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Understanding generative learning in the individual brain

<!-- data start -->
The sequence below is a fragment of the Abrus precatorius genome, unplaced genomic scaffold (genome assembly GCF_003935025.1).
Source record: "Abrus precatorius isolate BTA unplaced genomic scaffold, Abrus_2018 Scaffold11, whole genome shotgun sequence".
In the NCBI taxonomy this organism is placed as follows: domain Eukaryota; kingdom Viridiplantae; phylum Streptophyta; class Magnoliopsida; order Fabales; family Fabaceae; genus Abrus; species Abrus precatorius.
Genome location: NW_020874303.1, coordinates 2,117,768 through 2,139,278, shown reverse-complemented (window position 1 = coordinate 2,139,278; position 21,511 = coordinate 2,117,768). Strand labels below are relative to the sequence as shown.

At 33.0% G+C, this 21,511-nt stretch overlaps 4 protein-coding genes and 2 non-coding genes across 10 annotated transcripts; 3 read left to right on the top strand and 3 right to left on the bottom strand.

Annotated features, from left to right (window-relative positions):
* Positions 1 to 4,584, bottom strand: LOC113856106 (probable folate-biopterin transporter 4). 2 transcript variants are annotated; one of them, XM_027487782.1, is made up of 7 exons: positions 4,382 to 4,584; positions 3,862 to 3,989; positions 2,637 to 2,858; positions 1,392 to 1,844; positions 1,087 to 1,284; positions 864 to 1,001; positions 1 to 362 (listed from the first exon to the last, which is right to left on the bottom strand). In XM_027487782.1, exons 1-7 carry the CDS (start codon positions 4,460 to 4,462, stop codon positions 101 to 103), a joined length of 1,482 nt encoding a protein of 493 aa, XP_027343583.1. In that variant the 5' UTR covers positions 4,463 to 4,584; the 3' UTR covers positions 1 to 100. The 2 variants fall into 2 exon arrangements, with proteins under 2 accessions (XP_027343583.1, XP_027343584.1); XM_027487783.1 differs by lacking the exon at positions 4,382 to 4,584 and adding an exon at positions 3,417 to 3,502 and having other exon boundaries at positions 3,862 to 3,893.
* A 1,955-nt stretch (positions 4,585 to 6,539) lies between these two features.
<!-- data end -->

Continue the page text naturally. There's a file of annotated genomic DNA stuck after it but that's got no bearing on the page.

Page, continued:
Learning from experience and adapting to new situations is fundamental to human development and wellbeing. Research on human learning has primarily focused on domain-specific skills (e.g. learning language, sports). However, a wide range of everyday behaviours—from detecting targets in clutter (e.g. finding a friend in the crowd), to navigating a new city, and co-ordinating our social interactions—critically depend on extracting meaningful structure from an initially incomprehensible stream of events. Extracting meaningful structures is critical for optimising not only our ability to interpret incoming information but also to predict upcoming events and react successfully to novel situations. We refer to this domain-general skill of extracting the principles of organisation that determine the structure of the environment, as generative learning. To understand individual ability for generative learning, we combine behavioral and brain imaging measurements with computational modeling. Our work determines prototypical strategies for generative learning and links individual learning strategies to brain computations. Our behavioural findings suggest that successful learning relies on extracting behaviorally relevant structures that are predictive of upcoming events rather than simply memorizing all possible statistical dependencies. Further, we provide evidence that generative learning is implemented by a cortico-striatal circuit that may select, monitor and adjust individual learning strategies over time. We propose that these brain computations may determine domain-general strategies for generative learning that can become specialized to support higher cognitive functions, such as navigating a new city, understanding music and language.